for Life, asserts that Christianity has been, is now, and will be in the
future, a pro-life religion.
The first chapters of the book examine the Biblical passages that
reveal a pro-life message. Di Mauro then turns to the testimony of the
early Fathers of the Church. From the very start of the Church, in
writings such as the late first-century Didache, abortion was regarded
Apologists, such as the second-century Athenagorus, or the author of
the second or third-century Epistle to Diogenetus, also clearly regarded
the life in the womb as human, Di Mauro explains.
The Epistle states: "They [Christians] marry as do all others; they
beget children, but they do not destroy their offspring."
At the end of the second century Tertullian, in defending
Christianity against accusations of infant sacrifice, replied saying
that for Christians homicide has been forbidden and that it is not
permitted to destroy what has been conceived in the womb. Tertullian
also believed that a child received its soul at the moment of
conception, Di Mauro notes.
By the fourth century, the book explains, the councils of the Church
began to proscribe punishments for those who procured abortions. In
fact, transgressors were only re-admitted to the Church on their
In 305 the Synod of Elvira, in Spain, condemned abortion and
proscribed excommunication for those who procured abortions.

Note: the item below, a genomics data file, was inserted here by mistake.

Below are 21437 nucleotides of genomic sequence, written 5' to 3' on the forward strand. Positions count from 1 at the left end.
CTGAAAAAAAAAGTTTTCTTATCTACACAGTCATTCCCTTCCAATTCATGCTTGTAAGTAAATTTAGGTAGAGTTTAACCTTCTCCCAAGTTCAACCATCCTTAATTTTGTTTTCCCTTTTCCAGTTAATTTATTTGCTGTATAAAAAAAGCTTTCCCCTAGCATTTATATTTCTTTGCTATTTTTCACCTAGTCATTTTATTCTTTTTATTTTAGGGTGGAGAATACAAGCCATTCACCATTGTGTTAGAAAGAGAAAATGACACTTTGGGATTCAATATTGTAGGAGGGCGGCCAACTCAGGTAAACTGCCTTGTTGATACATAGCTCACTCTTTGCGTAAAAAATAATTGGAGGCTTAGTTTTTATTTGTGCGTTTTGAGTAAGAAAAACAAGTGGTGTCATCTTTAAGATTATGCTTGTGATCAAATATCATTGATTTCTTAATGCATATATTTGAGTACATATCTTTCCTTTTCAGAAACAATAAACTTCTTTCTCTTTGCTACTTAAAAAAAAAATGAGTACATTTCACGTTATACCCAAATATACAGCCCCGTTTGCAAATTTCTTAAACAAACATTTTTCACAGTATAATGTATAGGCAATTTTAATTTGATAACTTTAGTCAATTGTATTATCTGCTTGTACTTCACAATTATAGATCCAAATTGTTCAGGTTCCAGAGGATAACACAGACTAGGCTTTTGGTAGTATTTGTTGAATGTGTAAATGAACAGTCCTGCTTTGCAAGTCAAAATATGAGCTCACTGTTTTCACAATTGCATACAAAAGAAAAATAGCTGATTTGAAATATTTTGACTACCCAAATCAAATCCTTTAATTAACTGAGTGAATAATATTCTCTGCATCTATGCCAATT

Culture of Life
Coming forward to the contemporary world the importance of these
matters for the Church was well-explained in a book recently published
by William Brennan, a professor at the St. Louis University School of
In "John Paul II: Confronting the Language Empowering the Culture of
Death," (Sapientia Press) he summarized the response of the Pontiff in
confronting the frequent attacks on human life.
John Paul II, observed Brennan, placed a great deal of importance on
culture, as opposed to politics or economics, as the driving force of
history. He also rejected the idea of cultural relativism, and instead
anchored culture in human nature.
Brennan noted that the escalating culture of death is the antithesis
of what John Paul II considered to be a central ingredient of culture,
that is the flourishing of a life of a people.
"According to the mindset intrinsic to the death culture, death
itself becomes a way of life imposed on an expanding number of
individuals and groups considered expendable," Brennan added.
The Catholic Church regards acts against life as so serious because
they are considered intrinsically evil, Brennan explained, citing John
Paul II's encyclical, the Gospel of Life.